Senior Resources » Top 5 Reasons You SHOULDN’T Buy an Annuity for Retirement

Top 5 Reasons You SHOULDN’T Buy an Annuity for Retirement

When considering your finances for later in life, it’s important to understand your options. One common retirement planning tool, the annuity, provides financial protection by exchanging present contributions for future income. If you’re worried about the possibility of outliving your retirement, then an annuity might be perfect for you. However, annuities aren’t for everyone. Here are the top 5 reasons you shouldn’t buy an annuity for retirement.

Top 5 Reasons You SHOULDN'T Buy an Annuity for Retirement

1. Annuities are not government-insured.

Annuities are purchased from insurance companies, not banks. Because of this, any money that you put into an annuity is not insured by the Federal Deposit Insurance Corporation (FDIC) like bank accounts are. If the company that holds your policy goes under, then your money may be in trouble.

2. Annuities can be complicated.

There are many types of annuities; fixed, indexed, and variable are just a few of the most common. What’s more, each annuity and its contract are unique and often differ from one company to another. Once you begin researching annuities, you’ll find that the contracts are complex and can even be confusing. This leads to many people not fully understanding their options and purchasing something that isn’t quite right for their situation.


3. High fees are common.

Before buying an annuity, you should be aware of potential fees that can affect your total cost and reduce the payout. Administrative fees, subaccount fees, and principal protection are just a few fees to know about when buying an annuity. Many fees are unique to specific annuity types, while others, like mortality and expense fees, are always included.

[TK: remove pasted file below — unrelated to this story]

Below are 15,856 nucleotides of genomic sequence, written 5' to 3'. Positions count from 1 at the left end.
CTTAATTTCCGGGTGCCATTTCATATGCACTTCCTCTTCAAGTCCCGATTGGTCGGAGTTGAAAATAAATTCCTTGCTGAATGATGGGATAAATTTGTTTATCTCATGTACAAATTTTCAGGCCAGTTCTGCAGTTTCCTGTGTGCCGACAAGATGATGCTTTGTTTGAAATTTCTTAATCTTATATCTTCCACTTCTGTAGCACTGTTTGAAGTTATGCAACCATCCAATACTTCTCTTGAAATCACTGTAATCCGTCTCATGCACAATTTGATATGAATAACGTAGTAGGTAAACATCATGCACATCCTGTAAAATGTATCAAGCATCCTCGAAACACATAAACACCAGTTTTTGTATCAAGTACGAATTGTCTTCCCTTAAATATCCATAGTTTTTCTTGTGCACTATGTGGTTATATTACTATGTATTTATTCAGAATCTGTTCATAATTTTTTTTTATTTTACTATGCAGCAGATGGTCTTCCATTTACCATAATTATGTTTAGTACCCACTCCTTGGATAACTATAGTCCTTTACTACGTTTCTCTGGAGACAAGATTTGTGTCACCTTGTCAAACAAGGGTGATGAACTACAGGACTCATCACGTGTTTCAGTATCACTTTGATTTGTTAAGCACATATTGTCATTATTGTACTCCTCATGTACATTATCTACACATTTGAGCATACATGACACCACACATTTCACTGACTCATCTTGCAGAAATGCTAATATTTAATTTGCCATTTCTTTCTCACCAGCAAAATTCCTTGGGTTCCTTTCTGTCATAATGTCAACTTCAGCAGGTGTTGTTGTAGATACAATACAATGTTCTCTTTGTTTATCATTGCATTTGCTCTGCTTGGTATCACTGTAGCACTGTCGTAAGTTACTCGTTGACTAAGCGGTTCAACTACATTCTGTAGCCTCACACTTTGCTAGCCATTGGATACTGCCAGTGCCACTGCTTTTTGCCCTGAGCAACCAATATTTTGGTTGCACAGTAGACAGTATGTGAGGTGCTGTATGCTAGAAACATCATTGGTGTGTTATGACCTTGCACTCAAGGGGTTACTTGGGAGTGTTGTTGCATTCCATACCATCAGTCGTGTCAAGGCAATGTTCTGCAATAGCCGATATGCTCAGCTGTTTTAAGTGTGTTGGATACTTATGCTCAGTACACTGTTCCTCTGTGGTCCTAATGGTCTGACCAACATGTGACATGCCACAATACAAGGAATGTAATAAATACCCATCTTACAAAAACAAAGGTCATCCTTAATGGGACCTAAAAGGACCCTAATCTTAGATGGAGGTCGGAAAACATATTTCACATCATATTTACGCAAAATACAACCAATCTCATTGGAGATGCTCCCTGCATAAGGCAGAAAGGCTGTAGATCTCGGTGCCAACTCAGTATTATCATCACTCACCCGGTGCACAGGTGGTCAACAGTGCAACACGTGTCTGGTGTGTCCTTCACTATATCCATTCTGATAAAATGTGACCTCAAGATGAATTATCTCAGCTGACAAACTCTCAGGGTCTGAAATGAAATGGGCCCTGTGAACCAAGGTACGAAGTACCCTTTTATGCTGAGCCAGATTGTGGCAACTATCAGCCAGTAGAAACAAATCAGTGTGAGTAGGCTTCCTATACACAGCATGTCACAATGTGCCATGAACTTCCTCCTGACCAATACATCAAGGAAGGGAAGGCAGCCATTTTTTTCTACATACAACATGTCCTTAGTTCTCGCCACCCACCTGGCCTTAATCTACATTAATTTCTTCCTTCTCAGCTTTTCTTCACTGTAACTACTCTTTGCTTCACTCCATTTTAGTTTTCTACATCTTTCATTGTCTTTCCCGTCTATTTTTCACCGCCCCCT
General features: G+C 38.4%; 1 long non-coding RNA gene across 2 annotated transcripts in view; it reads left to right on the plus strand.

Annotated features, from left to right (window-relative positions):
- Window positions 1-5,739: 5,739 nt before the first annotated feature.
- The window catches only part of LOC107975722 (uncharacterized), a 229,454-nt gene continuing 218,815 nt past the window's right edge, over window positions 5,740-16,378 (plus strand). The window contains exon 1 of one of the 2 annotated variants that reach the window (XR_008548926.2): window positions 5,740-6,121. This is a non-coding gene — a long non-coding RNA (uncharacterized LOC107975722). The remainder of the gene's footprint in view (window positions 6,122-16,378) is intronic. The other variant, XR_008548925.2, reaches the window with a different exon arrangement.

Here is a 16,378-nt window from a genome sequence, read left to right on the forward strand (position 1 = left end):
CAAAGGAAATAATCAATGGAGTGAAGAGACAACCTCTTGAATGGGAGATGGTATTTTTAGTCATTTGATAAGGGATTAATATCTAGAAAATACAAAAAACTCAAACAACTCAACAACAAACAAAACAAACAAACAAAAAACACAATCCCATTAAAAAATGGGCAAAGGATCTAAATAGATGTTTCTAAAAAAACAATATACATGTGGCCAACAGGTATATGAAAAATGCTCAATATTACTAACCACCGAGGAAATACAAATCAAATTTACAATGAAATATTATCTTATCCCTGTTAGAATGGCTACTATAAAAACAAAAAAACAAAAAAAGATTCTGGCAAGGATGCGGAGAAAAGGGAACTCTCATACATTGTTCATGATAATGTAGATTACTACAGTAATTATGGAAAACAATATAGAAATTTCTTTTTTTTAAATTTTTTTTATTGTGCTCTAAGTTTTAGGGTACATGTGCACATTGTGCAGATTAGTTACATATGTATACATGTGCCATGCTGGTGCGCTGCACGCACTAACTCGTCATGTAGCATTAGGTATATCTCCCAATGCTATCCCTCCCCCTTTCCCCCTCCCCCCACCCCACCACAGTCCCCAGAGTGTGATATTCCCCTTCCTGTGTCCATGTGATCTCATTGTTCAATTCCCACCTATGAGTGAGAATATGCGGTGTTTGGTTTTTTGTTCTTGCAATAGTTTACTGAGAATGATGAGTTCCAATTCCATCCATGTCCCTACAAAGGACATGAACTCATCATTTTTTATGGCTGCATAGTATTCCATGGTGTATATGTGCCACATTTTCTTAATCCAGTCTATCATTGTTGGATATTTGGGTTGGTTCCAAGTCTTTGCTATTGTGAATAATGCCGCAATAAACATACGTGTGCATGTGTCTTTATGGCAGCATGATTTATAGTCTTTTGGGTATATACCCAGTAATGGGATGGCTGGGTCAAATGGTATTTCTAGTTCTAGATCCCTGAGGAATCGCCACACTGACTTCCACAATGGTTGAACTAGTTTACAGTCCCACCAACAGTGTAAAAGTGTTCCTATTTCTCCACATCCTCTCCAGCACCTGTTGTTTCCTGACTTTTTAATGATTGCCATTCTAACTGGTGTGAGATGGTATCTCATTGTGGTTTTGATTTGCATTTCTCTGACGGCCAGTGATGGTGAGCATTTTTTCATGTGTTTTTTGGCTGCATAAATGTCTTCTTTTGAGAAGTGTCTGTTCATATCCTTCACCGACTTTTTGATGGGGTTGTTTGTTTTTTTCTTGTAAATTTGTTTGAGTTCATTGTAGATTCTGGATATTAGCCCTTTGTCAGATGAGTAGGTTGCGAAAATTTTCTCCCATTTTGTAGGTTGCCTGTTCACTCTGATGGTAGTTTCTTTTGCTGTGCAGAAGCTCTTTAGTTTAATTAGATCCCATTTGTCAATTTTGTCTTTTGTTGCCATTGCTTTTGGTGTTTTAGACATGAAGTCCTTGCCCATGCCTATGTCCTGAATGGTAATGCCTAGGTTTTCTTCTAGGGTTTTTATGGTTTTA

4. You could be too young to buy an annuity.

If you’re under the age of 40, buying an annuity may not be right for you…yet. Annuities are designed to protect your money and provide lifelong income after retirement. If you’re on the younger side, especially if you’re still working, stocks and other investments that offer higher return opportunities are a much better option (for now).

5. You may not have enough money.

The basic formula for an annuity is you pay a premium, and, beginning on a specified date, you start receiving payments that usually last for the rest of your life. If when making this purchase, you’re depleting all of your liquid assets, then an annuity is not right for you! If all of your assets are locked into an annuity, then you’ll have nothing to work with if your roof is suddenly leaking or your air conditioning decides to stop working. Annuities are simply not suitable for a person who has very little savings.

retired woman sitting at the table, reading a paper and looking confused about her annuity

Special Report: Retirement Watch Special Report: The Truth About Annuities and How to Make Them a Lifetime Stream of Income


More Help With Annuities & Retirement Planning

Need more help with annuities? Then start here.

Or, visit Bob Carlson’s Retirement Watch for expert advice on annuities and other retirement planning subjects.

Originally published October 11, 2022

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